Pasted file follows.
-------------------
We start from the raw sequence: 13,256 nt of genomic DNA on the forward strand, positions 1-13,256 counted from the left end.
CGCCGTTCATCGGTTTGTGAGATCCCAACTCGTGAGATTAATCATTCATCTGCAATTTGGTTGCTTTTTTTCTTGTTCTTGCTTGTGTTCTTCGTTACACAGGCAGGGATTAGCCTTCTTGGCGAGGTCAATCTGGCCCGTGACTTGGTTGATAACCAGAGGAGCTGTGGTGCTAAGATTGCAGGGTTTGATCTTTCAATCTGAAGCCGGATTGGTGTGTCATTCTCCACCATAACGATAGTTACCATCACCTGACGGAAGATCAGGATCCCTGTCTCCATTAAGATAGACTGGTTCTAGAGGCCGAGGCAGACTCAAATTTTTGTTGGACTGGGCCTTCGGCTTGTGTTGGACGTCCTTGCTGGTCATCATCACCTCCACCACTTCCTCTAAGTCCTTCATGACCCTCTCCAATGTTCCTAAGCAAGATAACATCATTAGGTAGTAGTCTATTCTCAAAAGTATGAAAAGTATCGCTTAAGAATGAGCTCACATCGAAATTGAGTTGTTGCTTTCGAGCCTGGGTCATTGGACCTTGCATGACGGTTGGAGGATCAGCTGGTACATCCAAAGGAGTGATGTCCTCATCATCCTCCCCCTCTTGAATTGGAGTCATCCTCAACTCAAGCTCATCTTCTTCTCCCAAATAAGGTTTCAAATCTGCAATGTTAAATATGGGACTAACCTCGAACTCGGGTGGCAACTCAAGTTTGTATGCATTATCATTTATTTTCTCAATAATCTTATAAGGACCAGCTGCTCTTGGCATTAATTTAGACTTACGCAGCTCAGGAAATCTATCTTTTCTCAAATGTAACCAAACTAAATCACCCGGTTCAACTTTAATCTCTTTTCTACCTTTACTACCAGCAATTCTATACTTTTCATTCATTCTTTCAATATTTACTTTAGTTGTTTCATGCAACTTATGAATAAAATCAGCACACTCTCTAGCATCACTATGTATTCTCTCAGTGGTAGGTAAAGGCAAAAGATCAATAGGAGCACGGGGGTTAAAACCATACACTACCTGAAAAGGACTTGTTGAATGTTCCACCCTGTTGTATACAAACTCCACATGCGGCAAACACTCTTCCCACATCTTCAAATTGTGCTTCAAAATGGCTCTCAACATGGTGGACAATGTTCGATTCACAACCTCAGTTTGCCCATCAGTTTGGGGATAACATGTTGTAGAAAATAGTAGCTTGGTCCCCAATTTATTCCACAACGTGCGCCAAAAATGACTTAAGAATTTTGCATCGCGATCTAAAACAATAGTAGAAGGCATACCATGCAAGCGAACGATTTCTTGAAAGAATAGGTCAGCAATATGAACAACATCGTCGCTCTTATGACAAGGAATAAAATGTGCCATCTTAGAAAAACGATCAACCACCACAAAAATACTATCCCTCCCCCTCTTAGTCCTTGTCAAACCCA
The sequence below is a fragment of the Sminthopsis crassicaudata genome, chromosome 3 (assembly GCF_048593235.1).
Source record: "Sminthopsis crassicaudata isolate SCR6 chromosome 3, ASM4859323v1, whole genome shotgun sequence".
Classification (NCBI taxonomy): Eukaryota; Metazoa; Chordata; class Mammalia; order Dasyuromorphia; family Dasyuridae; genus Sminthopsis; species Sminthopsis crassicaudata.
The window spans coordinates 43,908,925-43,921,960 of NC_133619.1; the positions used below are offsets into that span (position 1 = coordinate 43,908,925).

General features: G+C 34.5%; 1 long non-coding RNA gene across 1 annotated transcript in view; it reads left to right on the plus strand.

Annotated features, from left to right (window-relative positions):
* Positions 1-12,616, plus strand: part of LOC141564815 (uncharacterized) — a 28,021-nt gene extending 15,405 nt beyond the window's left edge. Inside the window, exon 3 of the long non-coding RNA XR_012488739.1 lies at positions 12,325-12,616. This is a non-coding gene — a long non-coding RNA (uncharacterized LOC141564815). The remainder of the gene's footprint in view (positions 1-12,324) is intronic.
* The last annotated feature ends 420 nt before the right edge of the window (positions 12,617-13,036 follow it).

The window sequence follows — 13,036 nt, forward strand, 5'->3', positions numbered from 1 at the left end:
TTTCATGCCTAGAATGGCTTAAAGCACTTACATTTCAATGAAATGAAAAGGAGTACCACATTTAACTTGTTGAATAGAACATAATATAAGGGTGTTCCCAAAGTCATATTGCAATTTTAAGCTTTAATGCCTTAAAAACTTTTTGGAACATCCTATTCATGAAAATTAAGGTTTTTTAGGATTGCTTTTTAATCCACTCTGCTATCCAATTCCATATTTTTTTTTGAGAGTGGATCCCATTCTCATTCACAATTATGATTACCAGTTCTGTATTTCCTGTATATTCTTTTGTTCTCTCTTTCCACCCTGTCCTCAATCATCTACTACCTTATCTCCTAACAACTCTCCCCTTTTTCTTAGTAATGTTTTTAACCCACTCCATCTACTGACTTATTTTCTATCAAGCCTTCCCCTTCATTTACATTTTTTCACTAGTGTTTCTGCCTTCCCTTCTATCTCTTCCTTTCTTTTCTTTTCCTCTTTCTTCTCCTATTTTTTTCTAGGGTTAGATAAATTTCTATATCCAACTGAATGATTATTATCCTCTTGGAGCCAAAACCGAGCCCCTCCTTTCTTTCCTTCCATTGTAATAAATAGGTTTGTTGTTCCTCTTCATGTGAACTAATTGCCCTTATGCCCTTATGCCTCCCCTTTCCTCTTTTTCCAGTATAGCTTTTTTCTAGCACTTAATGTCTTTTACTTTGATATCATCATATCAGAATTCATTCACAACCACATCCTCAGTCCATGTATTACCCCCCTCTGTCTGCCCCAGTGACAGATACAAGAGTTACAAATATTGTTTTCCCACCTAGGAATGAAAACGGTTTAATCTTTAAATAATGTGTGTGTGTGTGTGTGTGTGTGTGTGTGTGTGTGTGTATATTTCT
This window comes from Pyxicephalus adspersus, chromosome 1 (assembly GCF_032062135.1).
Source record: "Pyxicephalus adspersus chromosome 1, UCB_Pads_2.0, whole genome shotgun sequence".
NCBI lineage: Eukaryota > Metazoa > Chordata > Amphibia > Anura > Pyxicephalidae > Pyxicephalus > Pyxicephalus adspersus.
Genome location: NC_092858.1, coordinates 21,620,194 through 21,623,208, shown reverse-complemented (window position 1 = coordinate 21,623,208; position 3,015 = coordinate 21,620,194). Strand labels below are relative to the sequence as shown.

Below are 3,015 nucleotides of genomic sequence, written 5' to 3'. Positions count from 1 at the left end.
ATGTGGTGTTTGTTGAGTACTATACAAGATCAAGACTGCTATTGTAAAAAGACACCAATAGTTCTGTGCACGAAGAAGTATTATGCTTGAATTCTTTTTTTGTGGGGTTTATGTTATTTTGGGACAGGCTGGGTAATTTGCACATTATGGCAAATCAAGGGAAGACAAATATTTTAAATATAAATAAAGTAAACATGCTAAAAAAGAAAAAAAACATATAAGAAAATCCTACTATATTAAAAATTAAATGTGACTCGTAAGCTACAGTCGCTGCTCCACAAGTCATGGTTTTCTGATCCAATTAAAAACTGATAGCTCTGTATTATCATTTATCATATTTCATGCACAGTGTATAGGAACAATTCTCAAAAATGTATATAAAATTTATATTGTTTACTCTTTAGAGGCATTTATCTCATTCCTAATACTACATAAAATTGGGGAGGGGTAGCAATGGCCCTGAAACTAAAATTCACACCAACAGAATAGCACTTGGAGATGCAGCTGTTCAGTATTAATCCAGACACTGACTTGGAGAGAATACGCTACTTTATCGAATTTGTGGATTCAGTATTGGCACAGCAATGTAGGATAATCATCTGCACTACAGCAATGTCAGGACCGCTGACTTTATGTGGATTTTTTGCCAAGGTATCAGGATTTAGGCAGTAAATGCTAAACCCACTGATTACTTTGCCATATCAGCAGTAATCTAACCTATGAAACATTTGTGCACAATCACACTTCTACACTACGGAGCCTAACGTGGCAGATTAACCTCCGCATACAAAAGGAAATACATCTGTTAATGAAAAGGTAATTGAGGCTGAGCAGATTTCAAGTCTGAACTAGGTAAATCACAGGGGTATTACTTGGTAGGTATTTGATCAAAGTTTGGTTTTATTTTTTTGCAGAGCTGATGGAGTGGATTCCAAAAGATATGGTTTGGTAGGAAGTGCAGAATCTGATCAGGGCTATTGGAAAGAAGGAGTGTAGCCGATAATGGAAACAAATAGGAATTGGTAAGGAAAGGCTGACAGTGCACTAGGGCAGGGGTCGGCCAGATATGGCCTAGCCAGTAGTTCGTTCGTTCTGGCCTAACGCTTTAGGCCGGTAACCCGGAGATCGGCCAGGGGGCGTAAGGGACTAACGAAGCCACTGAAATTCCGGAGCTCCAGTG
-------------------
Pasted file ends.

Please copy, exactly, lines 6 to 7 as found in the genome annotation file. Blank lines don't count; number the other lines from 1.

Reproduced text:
The window spans coordinates 43,908,925-43,921,960 of NC_133619.1; the positions used below are offsets into that span (position 1 = coordinate 43,908,925).

General features: G+C 34.5%; 1 long non-coding RNA gene across 1 annotated transcript in view; it reads left to right on the plus strand.